Helper: class Tokenizer • Breaks input into tokens of various types: – INTEGER: such Helper: class Tokenizer • Breaks input into tokens of various types: – INTEGER: such as 1, 24, 0, -3 – WORD: such as x, r 39, foo (legal Java variable names) – OPERATOR: such as %, *, +, ! (everything else) • Initializing: – void Tokenizer. take. Input. From(…); • Peek at type of next token: – int Tokenizer. peek. At. Kind(); • Get next token, of a particular type: – int Tokenizer. get. Int(); – int Tokenizer. get. Word(); – int Tokenizer. get. Op(); • Others: Tokenizer. check(…), Tokenizer. match(…)

public class Simple { public static void main(String args[ ]) { Tokenizer. take. Input. public class Simple { public static void main(String args[ ]) { Tokenizer. take. Input. From(System. in); get. Expression(); System. out. println("okay"); } // uses Tokenizer to read in one expressio n public static void get. Expression() { if (Tokenizer. check('(')) { // must be in “Exp: (Exp + Exp)" case get. Expression(); Tokenizer. get. Op(); get. Expression(); Tokenizer. match(')'); } else { // must be in "Exp: integer" case Tokenizer. get. Int(); } } }

When Errors Are Encountered When Errors Are Encountered

Interesting Cases • What happens on the following input: (1/0) (1)2) 3+3 (4) Interesting Cases • What happens on the following input: (1/0) (1)2) 3+3 (4)

Problems • Wrong grammar: – Never checked if Tokenizer. get. Op() == ‘+’ • Problems • Wrong grammar: – Never checked if Tokenizer. get. Op() == ‘+’ • if (Tokenizer. get. Op() != ‘+’) … – Never checked if all input was read or not • if (Tokenizer. peek. At. Kind() != Tokenizer. EOF) … • Error handling: – Not very graceful: Tokenizer throws Errors when it encounters a problem, which typically halt the program. – For now, halt with error message is okay. – Next week: proper exception handling.

An Even/Odd Calculator // uses Tokenizer to read in one expression // and returns An Even/Odd Calculator // uses Tokenizer to read in one expression // and returns true if it evaluates to an even number public static boolean get. Expression. Is. Even() { if (Tokenizer. check('(')) { // must be in "Exp: (Exp + Exp)" case boolean lhs. Even = get. Expression. Is. Even(); if (Tokenizer. get. Op() != '+') throw new Error ("oops"); boolean rhs. Even = get. Expression. Is. Even(); Tokenizer. match(')'); return (lhs. Even == rhs. Even); } else { // must be in "Exp: integer" case int val = Tokenizer. get. Int(); return (2 * (val/2) == val); } } Result is even if either: - both lhs and rhs are - neither lhs or rhs are In other words: lhs == rhs Checking for even-ness using integer division trick; can also use val%2 == 0 or val&1 == 0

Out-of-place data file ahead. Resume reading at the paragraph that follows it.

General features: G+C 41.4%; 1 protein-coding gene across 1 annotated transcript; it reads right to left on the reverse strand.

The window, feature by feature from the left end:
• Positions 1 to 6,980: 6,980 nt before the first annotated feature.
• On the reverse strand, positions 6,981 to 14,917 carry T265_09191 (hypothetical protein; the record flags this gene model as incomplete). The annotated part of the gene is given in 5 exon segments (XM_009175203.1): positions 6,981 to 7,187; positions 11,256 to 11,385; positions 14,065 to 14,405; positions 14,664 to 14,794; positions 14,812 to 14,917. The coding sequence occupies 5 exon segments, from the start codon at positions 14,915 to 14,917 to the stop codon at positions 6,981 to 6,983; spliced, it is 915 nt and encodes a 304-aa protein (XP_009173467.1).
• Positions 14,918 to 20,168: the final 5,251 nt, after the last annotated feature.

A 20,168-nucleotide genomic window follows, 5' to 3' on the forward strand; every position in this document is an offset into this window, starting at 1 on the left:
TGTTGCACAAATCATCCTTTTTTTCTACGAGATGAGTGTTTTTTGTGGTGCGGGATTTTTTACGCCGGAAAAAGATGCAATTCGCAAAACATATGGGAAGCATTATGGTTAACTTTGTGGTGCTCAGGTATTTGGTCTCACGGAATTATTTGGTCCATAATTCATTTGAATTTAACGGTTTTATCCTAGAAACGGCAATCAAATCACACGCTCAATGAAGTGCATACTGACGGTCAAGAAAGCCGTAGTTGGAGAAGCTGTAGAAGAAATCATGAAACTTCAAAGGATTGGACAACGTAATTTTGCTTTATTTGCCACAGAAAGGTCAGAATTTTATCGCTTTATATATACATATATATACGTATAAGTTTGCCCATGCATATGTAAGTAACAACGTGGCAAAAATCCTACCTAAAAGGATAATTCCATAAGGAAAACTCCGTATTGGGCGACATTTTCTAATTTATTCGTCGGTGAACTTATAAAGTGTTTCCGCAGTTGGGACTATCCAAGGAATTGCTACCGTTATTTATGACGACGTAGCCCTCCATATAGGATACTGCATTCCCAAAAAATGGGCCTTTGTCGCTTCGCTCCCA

Tips for Recursive Programming • Double check your algorithm: – Reason about base cases Tips for Recursive Programming • Double check your algorithm: – Reason about base cases – did you get them all? – Make sure you are making progress towards base cases • Don’t try to “unwind” in your head. Instead: – Write down “preconditions” and “postconditions” – Make sure each recursive call satisfied preconditions – Make sure postconditions will be satisfied at end, assuming that the recursive calls worked – Always assume the recursive calls will work!

 // Uses Tokenizer to read in one expression. // precondition: Tokenizer is just // Uses Tokenizer to read in one expression. // precondition: Tokenizer is just about to read either // an integer or an “(“ as the start of an expression; // postcondition: Tokenizer has just read an integer // or an “)” as the end of an expression; // returns: true if the expression read evaluates to // an even number public static boolean get. Expression. Is. Even() { if (Tokenizer. check('(')) { // must be in "Exp: (Exp + Exp)" case boolean lhs. Even = get. Expression. Is. Even(); if (Tokenizer. get. Op() != '+') throw new Error ("oops"); boolean rhs. Even = get. Expression. Is. Even(); Tokenizer. match(')'); return (lhs. Even == rhs. Even); } else { // must be in "Exp: integer" case int val = Tokenizer. get. Int(); Bases cases? - Exp: integer Makes progress? - Recursive calls consume fewer and fewer tokens Recursive calls satisfy preconditions? - Yes Postconditions satisfied at end & return value correct? - Yes